At times, it is easy for the diversity of older people to become hidden or not recognised with older people being viewed as one homogeneous group. There is a particular risk of this happening in areas which are falsely perceived as having no or limited diversity, such as rural areas. Viewing older people as one homogeneous group or through stereotyped lenses can lead to actions which undermine services' attempts to treat individuals with dignity and respect. However, recognising the diversity of older people can help organisations to develop more holistic approaches that are sensitive to the needs of all potential service users. Having a service that recognises and removes barriers is vitally important for people who may have faced discrimination in the past.
It is the small things that can often make a big difference. For example:
- An isolated and grieving service user being able to open up to their case worker about the death of their same sex partner.
- A service user having their communication needs met when engaging with an agency, enabling them to feel informed, empowered and listened to.
- Using inclusive language so that people can relate to and not feel excluded from the service.
- A home maintenance officer treating someone’s home with respect, such as wearing shoe coverings or thinking about the implications of moving items within someone’s home.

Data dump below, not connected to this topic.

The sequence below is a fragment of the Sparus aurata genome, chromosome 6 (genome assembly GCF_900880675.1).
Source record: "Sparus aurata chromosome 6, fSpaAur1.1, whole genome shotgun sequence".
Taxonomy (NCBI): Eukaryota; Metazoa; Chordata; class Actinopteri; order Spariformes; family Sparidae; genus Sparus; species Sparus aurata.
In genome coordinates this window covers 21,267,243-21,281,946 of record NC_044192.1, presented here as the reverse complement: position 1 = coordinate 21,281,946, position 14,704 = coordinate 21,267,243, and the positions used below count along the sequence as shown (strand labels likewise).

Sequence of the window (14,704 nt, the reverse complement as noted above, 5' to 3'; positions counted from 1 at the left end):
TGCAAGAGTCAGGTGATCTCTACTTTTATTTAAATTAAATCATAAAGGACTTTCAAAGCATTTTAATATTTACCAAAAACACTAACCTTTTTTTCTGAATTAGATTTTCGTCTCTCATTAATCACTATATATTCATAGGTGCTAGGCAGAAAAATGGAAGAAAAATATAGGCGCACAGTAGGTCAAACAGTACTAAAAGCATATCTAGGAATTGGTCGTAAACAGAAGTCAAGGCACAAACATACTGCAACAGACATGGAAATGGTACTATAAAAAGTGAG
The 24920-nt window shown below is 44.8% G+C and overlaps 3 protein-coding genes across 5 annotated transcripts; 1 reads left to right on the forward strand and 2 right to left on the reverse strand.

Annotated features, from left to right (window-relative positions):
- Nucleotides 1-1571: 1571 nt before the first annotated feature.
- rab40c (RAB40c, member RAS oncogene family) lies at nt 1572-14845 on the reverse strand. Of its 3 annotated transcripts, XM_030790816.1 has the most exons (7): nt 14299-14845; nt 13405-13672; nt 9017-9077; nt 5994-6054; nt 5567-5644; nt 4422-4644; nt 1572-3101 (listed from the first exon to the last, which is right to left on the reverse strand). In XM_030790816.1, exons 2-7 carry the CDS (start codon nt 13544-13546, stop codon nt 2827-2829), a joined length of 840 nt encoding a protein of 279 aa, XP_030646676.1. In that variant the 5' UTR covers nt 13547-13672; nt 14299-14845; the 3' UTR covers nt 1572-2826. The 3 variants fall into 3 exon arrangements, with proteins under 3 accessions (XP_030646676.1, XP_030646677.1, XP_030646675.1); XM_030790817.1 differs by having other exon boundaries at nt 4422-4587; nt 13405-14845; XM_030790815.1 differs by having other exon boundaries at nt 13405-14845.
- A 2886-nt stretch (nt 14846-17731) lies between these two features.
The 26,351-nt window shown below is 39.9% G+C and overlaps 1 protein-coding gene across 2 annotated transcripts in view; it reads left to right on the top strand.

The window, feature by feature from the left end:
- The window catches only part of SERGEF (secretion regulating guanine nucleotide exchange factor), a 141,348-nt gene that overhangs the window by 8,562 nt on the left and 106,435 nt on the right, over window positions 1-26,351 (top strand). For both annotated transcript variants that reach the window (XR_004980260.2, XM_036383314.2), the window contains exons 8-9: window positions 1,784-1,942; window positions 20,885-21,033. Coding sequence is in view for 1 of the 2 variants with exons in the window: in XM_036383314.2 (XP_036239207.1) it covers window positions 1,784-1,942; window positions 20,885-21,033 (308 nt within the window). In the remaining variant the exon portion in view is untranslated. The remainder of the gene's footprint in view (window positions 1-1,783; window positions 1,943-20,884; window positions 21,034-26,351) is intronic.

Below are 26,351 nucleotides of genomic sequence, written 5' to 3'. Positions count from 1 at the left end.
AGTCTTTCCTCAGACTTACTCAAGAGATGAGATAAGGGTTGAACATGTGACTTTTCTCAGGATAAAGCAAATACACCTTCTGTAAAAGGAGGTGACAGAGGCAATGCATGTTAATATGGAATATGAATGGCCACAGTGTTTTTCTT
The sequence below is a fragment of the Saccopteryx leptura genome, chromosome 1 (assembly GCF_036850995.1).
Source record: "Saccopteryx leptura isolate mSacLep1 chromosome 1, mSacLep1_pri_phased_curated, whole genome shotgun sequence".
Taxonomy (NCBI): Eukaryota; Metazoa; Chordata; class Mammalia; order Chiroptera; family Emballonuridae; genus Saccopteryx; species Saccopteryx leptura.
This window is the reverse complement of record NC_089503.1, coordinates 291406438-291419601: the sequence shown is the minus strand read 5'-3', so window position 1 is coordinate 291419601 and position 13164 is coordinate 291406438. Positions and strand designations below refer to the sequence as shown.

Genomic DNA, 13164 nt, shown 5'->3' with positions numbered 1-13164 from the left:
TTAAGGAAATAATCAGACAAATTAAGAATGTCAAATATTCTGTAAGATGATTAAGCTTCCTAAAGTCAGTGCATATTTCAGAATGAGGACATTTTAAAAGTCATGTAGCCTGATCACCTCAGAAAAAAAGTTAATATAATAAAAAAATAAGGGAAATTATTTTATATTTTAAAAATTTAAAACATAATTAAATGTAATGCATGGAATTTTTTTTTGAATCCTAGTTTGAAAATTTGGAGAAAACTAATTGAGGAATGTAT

The aim was to make the guide as practical as possible. That is why, alongside the main handbook, quick reference sheets have been developed for the different job functions within agencies. Each sheet has been tailored to reflect practical tips and information most relevant for the different roles and engagement with service users which staff members will have.
The main guide and quick reference sheets provide tips in relation to age, disability, gender, gender identity, race and ethnicity, religion and belief, sexual orientation and carers on areas such as:
- Making appointments
- Treating individuals with respect
- Visiting or carrying out work in a person’s home
- Office visits
- Raising awareness of services
It also highlights issues that have safeguarding implications in terms of situations where staff members come across cases of domestic abuse, hate crime and elder abuse. The main guide also notes what staff should do if they face discrimination or harassment.
It is recognised that the handbook only provides general guidance and staff are advised that they will need to respond to each person’s individual needs. Each situation and each service user is very different.
Although some of the information in the guide may seem like common sense, implementing these small actions can have a huge impact on the quality of service a person receives.
A copy of the guide can be found online here.
Equality and Diversity Officer
email@example.com / 029 2053 7635